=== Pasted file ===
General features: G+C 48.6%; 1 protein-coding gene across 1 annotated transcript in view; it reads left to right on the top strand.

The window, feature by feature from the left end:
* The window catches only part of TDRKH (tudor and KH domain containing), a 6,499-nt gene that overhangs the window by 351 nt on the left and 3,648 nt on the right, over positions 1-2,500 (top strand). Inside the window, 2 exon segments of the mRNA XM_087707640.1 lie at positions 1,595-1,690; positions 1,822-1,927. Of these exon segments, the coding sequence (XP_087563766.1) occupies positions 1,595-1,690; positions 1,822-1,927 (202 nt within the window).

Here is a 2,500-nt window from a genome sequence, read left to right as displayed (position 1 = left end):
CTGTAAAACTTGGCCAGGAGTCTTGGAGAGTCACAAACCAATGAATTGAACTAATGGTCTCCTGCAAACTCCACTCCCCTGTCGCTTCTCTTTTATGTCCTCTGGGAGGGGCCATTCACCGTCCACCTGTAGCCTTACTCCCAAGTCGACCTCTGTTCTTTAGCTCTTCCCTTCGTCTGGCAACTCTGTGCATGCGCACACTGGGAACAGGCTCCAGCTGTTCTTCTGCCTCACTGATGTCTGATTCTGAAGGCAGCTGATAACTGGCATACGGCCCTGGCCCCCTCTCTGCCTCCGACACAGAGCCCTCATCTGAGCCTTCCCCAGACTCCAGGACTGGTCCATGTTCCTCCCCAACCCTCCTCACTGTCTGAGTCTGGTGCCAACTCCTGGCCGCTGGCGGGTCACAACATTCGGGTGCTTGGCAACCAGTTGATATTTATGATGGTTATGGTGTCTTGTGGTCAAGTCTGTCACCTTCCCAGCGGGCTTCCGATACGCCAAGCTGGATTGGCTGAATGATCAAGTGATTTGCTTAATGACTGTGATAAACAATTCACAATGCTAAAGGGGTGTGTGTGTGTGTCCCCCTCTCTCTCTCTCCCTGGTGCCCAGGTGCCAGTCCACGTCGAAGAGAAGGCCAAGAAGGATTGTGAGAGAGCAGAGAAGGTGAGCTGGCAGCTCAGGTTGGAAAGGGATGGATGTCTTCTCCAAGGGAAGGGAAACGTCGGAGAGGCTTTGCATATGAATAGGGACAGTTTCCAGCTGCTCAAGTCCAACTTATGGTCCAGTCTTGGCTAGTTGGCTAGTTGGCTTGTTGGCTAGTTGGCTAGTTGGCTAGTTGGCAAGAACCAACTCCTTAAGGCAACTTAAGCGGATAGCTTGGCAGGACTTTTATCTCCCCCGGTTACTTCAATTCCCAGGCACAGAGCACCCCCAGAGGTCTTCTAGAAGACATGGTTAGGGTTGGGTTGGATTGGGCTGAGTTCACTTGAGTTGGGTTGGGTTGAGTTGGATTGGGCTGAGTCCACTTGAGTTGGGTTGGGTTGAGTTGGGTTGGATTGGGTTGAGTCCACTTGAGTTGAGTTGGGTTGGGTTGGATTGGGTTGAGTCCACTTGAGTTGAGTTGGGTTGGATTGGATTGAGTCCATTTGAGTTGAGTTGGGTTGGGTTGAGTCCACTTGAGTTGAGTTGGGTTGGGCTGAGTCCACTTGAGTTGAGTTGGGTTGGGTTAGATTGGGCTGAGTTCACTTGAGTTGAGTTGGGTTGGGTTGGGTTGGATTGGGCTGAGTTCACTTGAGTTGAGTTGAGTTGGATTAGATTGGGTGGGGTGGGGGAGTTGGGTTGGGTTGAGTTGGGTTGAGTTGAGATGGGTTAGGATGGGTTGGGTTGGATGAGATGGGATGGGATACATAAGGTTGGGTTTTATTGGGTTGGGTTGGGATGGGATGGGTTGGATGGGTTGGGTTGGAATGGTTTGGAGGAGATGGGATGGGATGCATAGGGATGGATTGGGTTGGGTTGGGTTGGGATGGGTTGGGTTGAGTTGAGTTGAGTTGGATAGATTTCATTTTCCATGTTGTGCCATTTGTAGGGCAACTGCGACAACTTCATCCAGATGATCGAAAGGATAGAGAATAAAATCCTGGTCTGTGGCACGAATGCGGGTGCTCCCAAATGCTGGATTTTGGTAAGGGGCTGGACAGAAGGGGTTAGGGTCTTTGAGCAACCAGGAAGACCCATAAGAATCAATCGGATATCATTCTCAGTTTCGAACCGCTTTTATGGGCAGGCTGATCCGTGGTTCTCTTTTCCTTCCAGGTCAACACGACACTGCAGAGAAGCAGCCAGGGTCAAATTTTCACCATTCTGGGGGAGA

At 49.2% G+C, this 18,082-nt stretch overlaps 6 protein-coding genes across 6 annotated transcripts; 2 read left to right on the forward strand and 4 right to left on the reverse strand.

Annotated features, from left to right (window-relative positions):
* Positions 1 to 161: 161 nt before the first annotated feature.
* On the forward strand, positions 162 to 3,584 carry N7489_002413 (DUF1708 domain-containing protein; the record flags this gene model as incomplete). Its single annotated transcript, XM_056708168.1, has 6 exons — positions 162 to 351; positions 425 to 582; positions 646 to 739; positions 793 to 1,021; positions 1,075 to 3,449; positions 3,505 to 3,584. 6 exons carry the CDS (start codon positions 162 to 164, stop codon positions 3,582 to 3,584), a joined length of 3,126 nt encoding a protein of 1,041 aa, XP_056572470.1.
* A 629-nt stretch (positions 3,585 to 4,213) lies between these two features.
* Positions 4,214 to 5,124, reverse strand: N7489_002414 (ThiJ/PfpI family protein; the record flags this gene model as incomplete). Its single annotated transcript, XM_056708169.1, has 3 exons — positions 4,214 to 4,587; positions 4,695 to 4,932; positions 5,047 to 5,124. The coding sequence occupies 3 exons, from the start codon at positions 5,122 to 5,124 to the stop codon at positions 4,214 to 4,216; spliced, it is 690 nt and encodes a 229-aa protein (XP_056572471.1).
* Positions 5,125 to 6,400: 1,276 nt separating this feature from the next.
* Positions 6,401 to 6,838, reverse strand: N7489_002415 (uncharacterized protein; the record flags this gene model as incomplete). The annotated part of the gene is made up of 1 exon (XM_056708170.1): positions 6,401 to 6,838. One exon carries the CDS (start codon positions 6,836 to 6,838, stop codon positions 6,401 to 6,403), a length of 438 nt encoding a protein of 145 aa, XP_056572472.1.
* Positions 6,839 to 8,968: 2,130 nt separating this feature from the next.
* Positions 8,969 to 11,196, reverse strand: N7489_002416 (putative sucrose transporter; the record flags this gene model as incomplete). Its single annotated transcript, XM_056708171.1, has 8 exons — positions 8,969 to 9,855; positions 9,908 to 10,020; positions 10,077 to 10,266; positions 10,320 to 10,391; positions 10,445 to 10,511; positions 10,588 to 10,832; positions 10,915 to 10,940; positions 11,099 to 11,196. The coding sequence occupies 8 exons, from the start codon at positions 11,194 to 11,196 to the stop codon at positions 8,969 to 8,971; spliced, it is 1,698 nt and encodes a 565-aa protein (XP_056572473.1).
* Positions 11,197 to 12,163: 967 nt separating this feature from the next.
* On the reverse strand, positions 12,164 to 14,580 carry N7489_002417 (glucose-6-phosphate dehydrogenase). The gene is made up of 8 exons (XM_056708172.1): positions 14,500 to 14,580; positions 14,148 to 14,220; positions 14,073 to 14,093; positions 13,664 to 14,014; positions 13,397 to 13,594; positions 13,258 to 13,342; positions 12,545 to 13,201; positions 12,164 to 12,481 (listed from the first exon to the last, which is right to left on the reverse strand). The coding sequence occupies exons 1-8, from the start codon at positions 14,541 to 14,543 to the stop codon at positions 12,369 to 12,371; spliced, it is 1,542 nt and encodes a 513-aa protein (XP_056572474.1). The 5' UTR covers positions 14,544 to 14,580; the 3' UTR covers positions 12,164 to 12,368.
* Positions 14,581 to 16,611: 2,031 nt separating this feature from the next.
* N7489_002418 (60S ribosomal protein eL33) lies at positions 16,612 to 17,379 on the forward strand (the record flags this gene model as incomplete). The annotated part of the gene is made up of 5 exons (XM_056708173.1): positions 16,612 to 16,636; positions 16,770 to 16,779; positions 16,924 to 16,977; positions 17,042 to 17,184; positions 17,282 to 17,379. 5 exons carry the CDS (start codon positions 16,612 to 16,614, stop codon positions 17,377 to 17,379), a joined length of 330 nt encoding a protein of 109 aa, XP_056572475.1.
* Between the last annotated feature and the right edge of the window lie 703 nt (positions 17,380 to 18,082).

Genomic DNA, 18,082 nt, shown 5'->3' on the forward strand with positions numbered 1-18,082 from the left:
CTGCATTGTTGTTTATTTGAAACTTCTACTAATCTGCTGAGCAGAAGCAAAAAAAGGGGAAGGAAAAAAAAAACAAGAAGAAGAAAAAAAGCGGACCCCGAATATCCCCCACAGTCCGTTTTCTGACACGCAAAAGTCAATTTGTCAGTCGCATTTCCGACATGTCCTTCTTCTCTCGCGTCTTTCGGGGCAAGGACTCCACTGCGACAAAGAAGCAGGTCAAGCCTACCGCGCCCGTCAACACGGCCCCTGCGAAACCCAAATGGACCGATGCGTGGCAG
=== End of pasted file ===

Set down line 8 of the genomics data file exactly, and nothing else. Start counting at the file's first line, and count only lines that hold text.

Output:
* Positions 1 to 161: 161 nt before the first annotated feature.